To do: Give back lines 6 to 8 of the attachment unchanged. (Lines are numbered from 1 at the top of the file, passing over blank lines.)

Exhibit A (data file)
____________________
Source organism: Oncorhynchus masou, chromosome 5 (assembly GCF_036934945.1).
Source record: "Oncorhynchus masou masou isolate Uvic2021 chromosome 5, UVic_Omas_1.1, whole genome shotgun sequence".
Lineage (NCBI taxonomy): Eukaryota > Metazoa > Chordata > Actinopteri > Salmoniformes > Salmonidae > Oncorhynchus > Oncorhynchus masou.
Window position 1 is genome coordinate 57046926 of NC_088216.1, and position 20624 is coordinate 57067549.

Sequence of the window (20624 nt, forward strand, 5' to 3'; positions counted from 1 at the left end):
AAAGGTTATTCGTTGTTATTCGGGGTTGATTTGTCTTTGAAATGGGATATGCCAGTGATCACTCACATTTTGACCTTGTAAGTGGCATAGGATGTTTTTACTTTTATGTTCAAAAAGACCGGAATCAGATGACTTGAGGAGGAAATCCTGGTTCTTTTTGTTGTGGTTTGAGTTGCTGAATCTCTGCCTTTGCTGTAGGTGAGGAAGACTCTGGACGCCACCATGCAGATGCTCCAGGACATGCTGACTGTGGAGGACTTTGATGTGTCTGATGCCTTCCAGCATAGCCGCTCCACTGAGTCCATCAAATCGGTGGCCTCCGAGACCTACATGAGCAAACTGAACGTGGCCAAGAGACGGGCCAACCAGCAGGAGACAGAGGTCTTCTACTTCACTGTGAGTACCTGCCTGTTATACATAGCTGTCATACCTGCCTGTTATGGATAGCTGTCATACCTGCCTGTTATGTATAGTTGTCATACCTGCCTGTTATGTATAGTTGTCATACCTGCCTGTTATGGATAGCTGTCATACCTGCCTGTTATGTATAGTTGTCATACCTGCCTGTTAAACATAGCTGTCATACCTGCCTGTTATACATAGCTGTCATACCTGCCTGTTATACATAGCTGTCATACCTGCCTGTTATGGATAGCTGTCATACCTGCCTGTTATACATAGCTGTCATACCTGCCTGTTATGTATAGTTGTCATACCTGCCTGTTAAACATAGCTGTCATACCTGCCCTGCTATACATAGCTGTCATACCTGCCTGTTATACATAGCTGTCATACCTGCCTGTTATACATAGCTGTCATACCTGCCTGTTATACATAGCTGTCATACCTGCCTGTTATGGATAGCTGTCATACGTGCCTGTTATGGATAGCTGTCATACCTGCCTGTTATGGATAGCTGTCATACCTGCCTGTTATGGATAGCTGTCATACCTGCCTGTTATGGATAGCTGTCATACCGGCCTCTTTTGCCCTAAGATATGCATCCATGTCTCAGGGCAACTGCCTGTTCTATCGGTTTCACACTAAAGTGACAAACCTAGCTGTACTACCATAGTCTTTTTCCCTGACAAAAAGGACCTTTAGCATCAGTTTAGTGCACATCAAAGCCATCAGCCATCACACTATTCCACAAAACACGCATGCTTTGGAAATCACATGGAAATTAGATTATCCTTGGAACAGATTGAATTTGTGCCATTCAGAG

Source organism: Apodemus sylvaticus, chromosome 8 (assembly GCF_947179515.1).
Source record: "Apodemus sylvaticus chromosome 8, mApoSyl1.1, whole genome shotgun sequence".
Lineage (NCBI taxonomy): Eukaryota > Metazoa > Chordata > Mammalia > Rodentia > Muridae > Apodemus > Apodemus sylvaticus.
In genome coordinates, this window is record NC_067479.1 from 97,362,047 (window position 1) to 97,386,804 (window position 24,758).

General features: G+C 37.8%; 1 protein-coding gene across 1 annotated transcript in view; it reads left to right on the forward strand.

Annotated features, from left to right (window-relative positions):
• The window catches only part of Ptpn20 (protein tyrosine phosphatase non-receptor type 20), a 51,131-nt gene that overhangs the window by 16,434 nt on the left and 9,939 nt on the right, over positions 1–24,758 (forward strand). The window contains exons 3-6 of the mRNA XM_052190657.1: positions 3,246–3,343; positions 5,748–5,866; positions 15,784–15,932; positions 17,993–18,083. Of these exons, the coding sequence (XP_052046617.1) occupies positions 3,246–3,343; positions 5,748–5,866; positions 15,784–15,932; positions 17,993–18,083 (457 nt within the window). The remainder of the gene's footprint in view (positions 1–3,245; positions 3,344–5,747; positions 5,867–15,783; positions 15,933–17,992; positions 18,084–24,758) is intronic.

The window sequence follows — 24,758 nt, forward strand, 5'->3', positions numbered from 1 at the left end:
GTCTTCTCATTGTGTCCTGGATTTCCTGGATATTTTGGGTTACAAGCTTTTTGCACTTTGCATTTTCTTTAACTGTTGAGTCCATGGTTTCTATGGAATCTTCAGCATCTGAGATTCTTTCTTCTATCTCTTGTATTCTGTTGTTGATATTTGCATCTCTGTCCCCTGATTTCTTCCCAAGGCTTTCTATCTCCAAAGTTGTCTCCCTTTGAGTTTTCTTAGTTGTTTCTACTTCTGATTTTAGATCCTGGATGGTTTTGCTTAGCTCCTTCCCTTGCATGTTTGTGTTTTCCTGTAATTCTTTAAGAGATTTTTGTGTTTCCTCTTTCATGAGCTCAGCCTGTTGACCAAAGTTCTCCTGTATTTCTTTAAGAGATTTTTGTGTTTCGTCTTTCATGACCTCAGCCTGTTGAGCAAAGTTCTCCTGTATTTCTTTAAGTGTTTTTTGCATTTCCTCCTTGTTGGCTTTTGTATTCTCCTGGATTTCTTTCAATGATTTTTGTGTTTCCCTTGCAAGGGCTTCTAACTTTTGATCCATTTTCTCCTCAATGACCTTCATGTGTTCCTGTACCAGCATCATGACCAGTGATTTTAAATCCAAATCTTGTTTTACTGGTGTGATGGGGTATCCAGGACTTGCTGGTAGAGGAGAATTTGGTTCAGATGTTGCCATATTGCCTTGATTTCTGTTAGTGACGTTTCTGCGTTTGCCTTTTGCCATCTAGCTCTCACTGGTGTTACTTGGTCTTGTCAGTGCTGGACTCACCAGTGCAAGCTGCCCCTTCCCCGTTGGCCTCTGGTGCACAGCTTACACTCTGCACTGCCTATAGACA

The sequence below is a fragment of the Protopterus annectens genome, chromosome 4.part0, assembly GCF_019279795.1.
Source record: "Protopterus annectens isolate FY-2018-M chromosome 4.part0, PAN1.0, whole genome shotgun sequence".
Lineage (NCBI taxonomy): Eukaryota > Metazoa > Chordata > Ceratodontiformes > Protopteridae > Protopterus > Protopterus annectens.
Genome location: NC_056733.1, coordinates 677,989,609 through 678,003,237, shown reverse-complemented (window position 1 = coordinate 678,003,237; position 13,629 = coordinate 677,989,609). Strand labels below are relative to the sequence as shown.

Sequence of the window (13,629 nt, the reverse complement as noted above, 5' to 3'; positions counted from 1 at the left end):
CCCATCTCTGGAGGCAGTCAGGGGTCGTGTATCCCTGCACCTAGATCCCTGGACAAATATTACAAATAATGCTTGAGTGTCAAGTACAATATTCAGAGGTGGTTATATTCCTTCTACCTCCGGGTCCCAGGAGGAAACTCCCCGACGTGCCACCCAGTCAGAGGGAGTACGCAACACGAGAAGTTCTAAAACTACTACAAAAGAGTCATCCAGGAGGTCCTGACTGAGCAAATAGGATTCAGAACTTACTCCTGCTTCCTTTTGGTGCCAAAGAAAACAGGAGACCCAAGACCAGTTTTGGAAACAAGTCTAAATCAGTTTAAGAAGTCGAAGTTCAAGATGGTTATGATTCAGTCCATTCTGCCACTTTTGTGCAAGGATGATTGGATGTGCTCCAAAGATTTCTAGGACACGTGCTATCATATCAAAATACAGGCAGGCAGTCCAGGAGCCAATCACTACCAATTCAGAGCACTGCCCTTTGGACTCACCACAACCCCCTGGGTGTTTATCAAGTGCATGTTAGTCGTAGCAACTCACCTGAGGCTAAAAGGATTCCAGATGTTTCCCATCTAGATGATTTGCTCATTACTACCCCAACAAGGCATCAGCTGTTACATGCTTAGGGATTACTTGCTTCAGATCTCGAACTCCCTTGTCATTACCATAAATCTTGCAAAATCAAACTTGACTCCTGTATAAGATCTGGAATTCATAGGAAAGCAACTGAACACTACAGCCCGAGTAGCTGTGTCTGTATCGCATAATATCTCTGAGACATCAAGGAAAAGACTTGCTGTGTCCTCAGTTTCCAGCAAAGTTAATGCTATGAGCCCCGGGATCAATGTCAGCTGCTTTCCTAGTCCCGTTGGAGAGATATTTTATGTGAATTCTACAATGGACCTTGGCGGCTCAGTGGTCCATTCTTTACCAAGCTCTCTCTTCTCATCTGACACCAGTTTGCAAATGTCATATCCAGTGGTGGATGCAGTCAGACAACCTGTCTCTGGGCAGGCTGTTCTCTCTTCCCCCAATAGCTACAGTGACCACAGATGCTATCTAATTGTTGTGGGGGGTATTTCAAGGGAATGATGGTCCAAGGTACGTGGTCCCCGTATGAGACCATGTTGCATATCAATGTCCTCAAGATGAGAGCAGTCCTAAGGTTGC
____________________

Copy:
AAAGGTTATTCGTTGTTATTCGGGGTTGATTTGTCTTTGAAATGGGATATGCCAGTGATCACTCACATTTTGACCTTGTAAGTGGCATAGGATGTTTTTACTTTTATGTTCAAAAAGACCGGAATCAGATGACTTGAGGAGGAAATCCTGGTTCTTTTTGTTGTGGTTTGAGTTGCTGAATCTCTGCCTTTGCTGTAGGTGAGGAAGACTCTGGACGCCACCATGCAGATGCTCCAGGACATGCTGACTGTGGAGGACTTTGATGTGTCTGATGCCTTCCAGCATAGCCGCTCCACTGAGTCCATCAAATCGGTGGCCTCCGAGACCTACATGAGCAAACTGAACGTGGCCAAGAGACGGGCCAACCAGCAGGAGACAGAGGTCTTCTACTTCACTGTGAGTACCTGCCTGTTATACATAGCTGTCATACCTGCCTGTTATGGATAGCTGTCATACCTGCCTGTTATGTATAGTTGTCATACCTGCCTGTTATGTATAGTTGTCATACCTGCCTGTTATGGATAGCTGTCATACCTGCCTGTTATGTATAGTTGTCATACCTGCCTGTTAAACATAGCTGTCATACCTGCCTGTTATACATAGCTGTCATACCTGCCTGTTATACATAGCTGTCATACCTGCCTGTTATGGATAGCTGTCATACCTGCCTGTTATACATAGCTGTCATACCTGCCTGTTATGTATAGTTGTCATACCTGCCTGTTAAACATAGCTGTCATACCTGCCCTGCTATACATAGCTGTCATACCTGCCTGTTATACATAGCTGTCATACCTGCCTGTTATACATAGCTGTCATACCTGCCTGTTATACATAGCTGTCATACCTGCCTGTTATGGATAGCTGTCATACGTGCCTGTTATGGATAGCTGTCATACCTGCCTGTTATGGATAGCTGTCATACCTGCCTGTTATGGATAGCTGTCATACCTGCCTGTTATGGATAGCTGTCATACCGGCCTCTTTTGCCCTAAGATATGCATCCATGTCTCAGGGCAACTGCCTGTTCTATCGGTTTCACACTAAAGTGACAAACCTAGCTGTACTACCATAGTCTTTTTCCCTGACAAAAAGGACCTTTAGCATCAGTTTAGTGCACATCAAAGCCATCAGCCATCACACTATTCCACAAAACACGCATGCTTTGGAAATCACATGGAAATTAGATTATCCTTGGAACAGATTGAATTTGTGCCATTCAGAG

Source organism: Apodemus sylvaticus, chromosome 8 (assembly GCF_947179515.1).
Source record: "Apodemus sylvaticus chromosome 8, mApoSyl1.1, whole genome shotgun sequence".